As for the rest of the season, it contains gems like "Home", "Demons", "Terra Prime" and the Vulcan-Arc trilogy "The Forge", "The Awakening" and "Kir'Shara".
Enterprise was in my opinion the best of all Trek series. While many Trekkers might disagree, I think it was the most human Trek and most suited for the casual viewer, not only the die-hard fan.
The DVDs are what you come to expect of Paramount, the extras are okay, but not as generous as the previous seasons, the bloopers are painfully short. Although as expensive as the rest of the bunch , I think it is well worth the money.
I wish it wouldn't have been cut short.
Goodbye Star Trek - Enterprise,
LIVE LONG AND PROSPER
on September 21, 2005
Usually with a TV series, the strategy is to hook the audience early, get enough episodes for syndication, and then worry less about quality, producing episodes that are just good enough to stay on the air and ensure video and DVD sales. "Star Trek: Enterprise" could be a case study in doing the opposite. The uneven, mostly disappointing first three seasons of the show felt like a retread of earlier "Star Treks" and other sci-fi, and there appeared to be an assumption that audiences would simply stick with the show out of Pavlovian habit. Fans will watch anything with "Star Trek" attached to it, right? When ratings plunged and budgets got slashed, the best thing that could happen to "Star Trek: Enterprise" occurred -- producer Manny Coto arrived to salvage things. The fourth season is clearly its best, with the show for the first time beginning to feel like a prequel that didn't rudely skip over the series that started everything. Had this season been the first, "Star Trek: Enterprise" might still be on the air; as things stand, "Star Trek: Enterprise" was cancelled just as it finally showed potential, the accumulated damage to its reputation from previous seasons too much to draw audiences back. Scott Bakula, visibly older and looking at times not unlike Joe Camel, nonetheless finally musters some of the appeal he had on "Quantum Leap" in episodes that give him more to do than get beaten or bark at people for no reason. Even the often appealing but ultimately go-nowhere romance between T'Pol and Tucker found its way into an excellent story with the series' penultimate episode. Unfortunately, even eye-catching apples can have worms, and two episodes stand out as inexcusably awful: "Daedulus" and "These are the Voyages." In fact, the final episode feels like the punch line to an otherwise funny joke. While "Star Trek: Enterprise" had high quality special effects and great potential, it will probably -- and with justification -- be remembered as the series that killed the franchise . . . at least until the franchise inevitably gets resurrected. The generally lowbrow stories and paint-by-numbers approach to telling them are what sent the series to the bottom of the ratings, not an oversupply of "Star Trek" on TV. When "Star Trek" shows some smarts again, people who read more than the funnies and sports page and can chew with their mouth closed will return -- in droves.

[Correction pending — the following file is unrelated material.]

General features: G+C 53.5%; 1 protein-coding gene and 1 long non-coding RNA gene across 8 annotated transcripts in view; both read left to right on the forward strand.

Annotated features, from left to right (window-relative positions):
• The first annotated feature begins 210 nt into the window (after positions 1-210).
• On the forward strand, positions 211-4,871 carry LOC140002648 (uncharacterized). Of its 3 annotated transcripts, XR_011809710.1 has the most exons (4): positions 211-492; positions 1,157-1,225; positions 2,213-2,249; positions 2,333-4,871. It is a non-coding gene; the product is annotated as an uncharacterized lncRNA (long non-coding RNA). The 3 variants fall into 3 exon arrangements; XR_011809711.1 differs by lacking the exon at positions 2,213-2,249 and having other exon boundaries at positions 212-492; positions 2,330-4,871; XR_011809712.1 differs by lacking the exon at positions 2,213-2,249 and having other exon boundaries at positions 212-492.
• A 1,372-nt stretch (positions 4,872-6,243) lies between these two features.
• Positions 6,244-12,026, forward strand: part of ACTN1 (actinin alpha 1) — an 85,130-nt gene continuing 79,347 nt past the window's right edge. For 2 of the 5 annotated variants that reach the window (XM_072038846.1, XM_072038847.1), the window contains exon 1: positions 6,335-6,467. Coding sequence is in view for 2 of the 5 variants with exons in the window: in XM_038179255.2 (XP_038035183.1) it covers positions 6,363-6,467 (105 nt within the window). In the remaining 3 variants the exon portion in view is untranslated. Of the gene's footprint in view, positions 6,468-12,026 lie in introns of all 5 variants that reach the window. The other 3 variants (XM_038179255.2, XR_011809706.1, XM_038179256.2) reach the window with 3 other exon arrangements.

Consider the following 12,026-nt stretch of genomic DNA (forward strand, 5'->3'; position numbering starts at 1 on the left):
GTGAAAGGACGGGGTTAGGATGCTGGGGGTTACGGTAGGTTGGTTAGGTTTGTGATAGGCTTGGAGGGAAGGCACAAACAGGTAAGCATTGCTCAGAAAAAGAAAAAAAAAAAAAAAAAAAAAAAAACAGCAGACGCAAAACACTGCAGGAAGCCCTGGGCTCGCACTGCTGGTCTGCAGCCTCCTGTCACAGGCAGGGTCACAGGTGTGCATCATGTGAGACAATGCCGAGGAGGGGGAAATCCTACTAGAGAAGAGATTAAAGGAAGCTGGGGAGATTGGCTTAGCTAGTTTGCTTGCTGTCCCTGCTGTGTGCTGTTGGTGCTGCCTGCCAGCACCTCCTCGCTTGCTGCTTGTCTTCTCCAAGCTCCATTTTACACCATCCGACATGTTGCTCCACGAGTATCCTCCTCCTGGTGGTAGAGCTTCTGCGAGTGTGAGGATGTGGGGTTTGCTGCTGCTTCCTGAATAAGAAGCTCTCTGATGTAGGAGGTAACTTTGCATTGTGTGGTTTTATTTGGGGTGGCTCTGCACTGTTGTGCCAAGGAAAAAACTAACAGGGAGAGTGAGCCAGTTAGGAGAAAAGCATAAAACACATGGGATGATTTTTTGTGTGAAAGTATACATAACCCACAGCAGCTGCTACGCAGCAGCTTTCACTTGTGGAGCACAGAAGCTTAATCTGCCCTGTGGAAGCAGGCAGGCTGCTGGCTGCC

STAR TREK: ENTERPRISE SEASON 4 (final season) was a set I had to buy for the coveted Vulcan trilogy of episodes and of course, for the legendary joke of a series finale, which I am going to assume you know. I really miss this show terribly, but especially this last season in the hands of genius Manny Coto. It only showed what ENTERPRISE should have been--and was, in this final season that almost didn't get made.
There are other story arcs here that span more than one episode: the odious racists who tried to take over our Martian colonies, the virus that the Klingons gave themselves, Dr. Arik Soong and his repugnant "augments". In the hands of Manny Coto, the Enterprise and its crew really got to soar. Too bad it was definitely the final season, and the revolting Rick Berman even ruined the series finale, swooping in to wrest Coto's job from him to achieve it.
It is clearly hard for me to review any of this without the bitter Berman legacy that has nearly ruined STAR TREK's chances on primetime network TV. When other lesser series are now entering their 11th, 12th and 13th seasons, the heart aches for ENTERPRISE, which had at least a good decade potential had it not been for the enemy, Rick [insert expletive] Berman.
on June 5, 2016
I absolutely LOVED this series, despite a lot of criticism from Trek fans to the contrary. I related to the characters and their individual challenges and dilemmas, but what I really enjoyed was how this crew came together and became family. It was a diverse set of crew members, considering the early development of space travel with warp capability. I really didn't want the series to end. Lots of tears at the end, but appreciation for the effort by producers, directors, other crew and the actors. Thank you!